"Why Ban Firecrackers? Aren't Vehicles Bigger Pollutants?" Asks Top Court

The top court also asked the centre to give a comparative study on pollution caused by crackers and vehicles.

'Why Ban Firecrackers? Aren't Vehicles Bigger Pollutants?' Asks Top Court

Last year, the top court allowed "safe and green" crackers from 8 pm to 10 pm on Diwali.

New Delhi:

Why are people "running after" firecrackers when it is automobiles that are the "bigger" source of pollution, the Supreme Court said today, responding to petitions requesting for a complete ban on firecrackers across the country.

The top court also asked the centre to give a comparative study on pollution caused by crackers and vehicles. "Is there any comparative study on what proportion of pollution is caused by firecrackers and what proportion is caused by automobile? It seems you are running after firecrackers but bigger pollution contributor is perhaps vehicles," a bench of justices SA Bobde and SA Nazeer told Additional Solicitor General ANS Nadkarni, who is appearing for the Centre.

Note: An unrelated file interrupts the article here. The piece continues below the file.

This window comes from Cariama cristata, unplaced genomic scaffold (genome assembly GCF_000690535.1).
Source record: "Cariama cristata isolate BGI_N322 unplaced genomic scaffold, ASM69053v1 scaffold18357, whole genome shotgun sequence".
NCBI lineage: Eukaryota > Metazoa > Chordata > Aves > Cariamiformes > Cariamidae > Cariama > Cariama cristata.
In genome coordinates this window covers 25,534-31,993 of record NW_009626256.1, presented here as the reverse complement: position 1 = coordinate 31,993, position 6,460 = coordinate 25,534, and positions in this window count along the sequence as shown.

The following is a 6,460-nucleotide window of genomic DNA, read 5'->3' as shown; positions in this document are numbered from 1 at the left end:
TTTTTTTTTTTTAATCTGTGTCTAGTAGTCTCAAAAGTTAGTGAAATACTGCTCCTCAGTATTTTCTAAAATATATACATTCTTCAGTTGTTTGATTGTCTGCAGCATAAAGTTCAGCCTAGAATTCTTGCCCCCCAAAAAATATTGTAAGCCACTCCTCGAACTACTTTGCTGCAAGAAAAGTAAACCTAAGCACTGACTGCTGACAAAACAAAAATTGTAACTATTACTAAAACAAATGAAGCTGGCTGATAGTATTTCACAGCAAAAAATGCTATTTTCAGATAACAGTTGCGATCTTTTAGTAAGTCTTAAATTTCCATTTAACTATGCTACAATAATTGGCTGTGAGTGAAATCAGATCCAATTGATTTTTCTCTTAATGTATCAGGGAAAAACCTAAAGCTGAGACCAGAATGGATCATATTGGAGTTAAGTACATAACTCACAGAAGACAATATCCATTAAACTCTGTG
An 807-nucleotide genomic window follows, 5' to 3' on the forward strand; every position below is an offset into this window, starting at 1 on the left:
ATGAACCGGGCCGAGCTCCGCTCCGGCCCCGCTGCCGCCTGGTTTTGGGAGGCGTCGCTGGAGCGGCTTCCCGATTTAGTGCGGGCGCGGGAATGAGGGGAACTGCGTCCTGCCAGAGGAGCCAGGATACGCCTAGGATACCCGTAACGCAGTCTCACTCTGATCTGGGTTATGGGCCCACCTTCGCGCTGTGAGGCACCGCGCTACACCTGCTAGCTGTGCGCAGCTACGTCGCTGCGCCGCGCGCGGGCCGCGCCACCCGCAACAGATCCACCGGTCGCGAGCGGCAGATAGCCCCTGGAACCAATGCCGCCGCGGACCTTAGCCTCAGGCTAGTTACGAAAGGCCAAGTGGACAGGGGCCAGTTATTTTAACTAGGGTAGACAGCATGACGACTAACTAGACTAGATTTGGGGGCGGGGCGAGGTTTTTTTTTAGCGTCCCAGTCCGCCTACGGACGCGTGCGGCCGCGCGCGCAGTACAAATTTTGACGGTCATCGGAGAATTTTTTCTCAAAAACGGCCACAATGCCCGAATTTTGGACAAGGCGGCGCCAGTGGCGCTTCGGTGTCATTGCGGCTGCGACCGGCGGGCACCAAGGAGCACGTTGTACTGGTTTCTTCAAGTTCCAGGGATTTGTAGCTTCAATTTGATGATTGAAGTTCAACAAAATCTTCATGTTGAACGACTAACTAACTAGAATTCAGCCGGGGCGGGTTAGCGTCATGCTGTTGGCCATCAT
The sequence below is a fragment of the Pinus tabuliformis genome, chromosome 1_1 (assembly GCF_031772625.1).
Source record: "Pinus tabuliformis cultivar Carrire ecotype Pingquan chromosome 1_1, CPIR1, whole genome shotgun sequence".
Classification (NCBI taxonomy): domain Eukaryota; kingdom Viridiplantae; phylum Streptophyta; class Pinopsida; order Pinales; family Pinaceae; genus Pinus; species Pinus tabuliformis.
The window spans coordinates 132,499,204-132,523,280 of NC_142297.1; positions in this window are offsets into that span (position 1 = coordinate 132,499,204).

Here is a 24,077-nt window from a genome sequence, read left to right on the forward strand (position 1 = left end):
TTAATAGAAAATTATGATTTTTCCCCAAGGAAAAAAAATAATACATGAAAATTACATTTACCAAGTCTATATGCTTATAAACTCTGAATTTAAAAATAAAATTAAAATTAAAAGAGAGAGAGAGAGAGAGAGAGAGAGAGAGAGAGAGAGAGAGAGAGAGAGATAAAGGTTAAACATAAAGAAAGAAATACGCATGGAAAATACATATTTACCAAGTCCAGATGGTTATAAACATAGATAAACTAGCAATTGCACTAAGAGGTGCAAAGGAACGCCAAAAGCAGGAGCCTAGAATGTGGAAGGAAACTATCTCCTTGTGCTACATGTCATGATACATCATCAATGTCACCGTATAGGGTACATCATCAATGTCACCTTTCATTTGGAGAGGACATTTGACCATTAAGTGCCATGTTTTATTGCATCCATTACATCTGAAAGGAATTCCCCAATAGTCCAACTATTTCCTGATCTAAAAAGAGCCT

Before Diwali last year, the Supreme Court had restricted the use of firecrackers to tackle concerns about Delhi's notorious pollution, and also other cities. The top court allowed "safe and green" crackers from 8 pm to 10 pm on Diwali.

The Supreme Court had also ruled out sale of crackers online, warning that e-commerce sites will be hauled up for contempt. The court referred to Flipkart and Amazon.

A petition on behalf of three infants in 2015 had called for a complete ban.

The top court will take up the case again on April 3.

Each year, smoke from firecrackers covers Delhi and its neighbourhood in a haze that can linger for days as wind speeds drop in the cooler weather, adding to pollution caused by the burning of crop residue, vehicle exhausts and industrial gases. Delhi chief minister Arvind Kejriwal had once called the city a "gas chamber."

The air quality index, which measures the concentration of poisonous particulate matter, crossed 300 several times in Delhi last year. Anything above 100 is considered unhealthy by the Central Pollution Control Board.

With inputs from PTI

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